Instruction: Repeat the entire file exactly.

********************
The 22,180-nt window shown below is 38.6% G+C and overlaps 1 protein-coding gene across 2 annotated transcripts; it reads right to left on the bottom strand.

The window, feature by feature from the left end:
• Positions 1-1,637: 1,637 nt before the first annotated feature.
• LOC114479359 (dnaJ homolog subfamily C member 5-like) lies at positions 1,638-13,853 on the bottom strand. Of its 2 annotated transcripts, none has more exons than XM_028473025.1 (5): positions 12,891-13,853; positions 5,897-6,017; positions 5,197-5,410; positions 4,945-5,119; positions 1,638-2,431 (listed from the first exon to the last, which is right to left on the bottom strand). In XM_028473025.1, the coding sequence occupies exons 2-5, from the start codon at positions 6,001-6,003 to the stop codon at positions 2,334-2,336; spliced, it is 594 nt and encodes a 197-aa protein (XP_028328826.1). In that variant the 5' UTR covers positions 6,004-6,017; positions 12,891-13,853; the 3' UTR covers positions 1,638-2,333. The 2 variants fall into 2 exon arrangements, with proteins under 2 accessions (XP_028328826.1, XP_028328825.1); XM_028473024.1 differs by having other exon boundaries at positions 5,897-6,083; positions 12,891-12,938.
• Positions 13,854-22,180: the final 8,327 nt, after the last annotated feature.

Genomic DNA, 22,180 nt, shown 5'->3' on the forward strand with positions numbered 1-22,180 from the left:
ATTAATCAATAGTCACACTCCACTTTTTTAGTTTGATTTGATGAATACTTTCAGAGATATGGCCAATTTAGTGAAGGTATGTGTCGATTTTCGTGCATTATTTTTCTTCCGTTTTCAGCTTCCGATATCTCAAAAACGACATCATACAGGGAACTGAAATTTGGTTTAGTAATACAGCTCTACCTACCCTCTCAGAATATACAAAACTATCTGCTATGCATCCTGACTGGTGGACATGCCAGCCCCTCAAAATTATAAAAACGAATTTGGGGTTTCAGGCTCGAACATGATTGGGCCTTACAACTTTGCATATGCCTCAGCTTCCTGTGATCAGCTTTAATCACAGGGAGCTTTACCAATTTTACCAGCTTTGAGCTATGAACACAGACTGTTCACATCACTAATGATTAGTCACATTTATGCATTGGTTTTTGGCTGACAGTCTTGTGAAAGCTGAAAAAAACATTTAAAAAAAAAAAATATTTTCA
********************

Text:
The 22,180-nt window shown below is 38.6% G+C and overlaps 1 protein-coding gene across 2 annotated transcripts; it reads right to left on the bottom strand.

The window, feature by feature from the left end:
• Positions 1-1,637: 1,637 nt before the first annotated feature.
• LOC114479359 (dnaJ homolog subfamily C member 5-like) lies at positions 1,638-13,853 on the bottom strand. Of its 2 annotated transcripts, none has more exons than XM_028473025.1 (5): positions 12,891-13,853; positions 5,897-6,017; positions 5,197-5,410; positions 4,945-5,119; positions 1,638-2,431 (listed from the first exon to the last, which is right to left on the bottom strand). In XM_028473025.1, the coding sequence occupies exons 2-5, from the start codon at positions 6,001-6,003 to the stop codon at positions 2,334-2,336; spliced, it is 594 nt and encodes a 197-aa protein (XP_028328826.1). In that variant the 5' UTR covers positions 6,004-6,017; positions 12,891-13,853; the 3' UTR covers positions 1,638-2,333. The 2 variants fall into 2 exon arrangements, with proteins under 2 accessions (XP_028328826.1, XP_028328825.1); XM_028473024.1 differs by having other exon boundaries at positions 5,897-6,083; positions 12,891-12,938.
• Positions 13,854-22,180: the final 8,327 nt, after the last annotated feature.

Genomic DNA, 22,180 nt, shown 5'->3' on the forward strand with positions numbered 1-22,180 from the left:
ATTAATCAATAGTCACACTCCACTTTTTTAGTTTGATTTGATGAATACTTTCAGAGATATGGCCAATTTAGTGAAGGTATGTGTCGATTTTCGTGCATTATTTTTCTTCCGTTTTCAGCTTCCGATATCTCAAAAACGACATCATACAGGGAACTGAAATTTGGTTTAGTAATACAGCTCTACCTACCCTCTCAGAATATACAAAACTATCTGCTATGCATCCTGACTGGTGGACATGCCAGCCCCTCAAAATTATAAAAACGAATTTGGGGTTTCAGGCTCGAACATGATTGGGCCTTACAACTTTGCATATGCCTCAGCTTCCTGTGATCAGCTTTAATCACAGGGAGCTTTACCAATTTTACCAGCTTTGAGCTATGAACACAGACTGTTCACATCACTAATGATTAGTCACATTTATGCATTGGTTTTTGGCTGACAGTCTTGTGAAAGCTGAAAAAAACATTTAAAAAAAAAAAATATTTTCA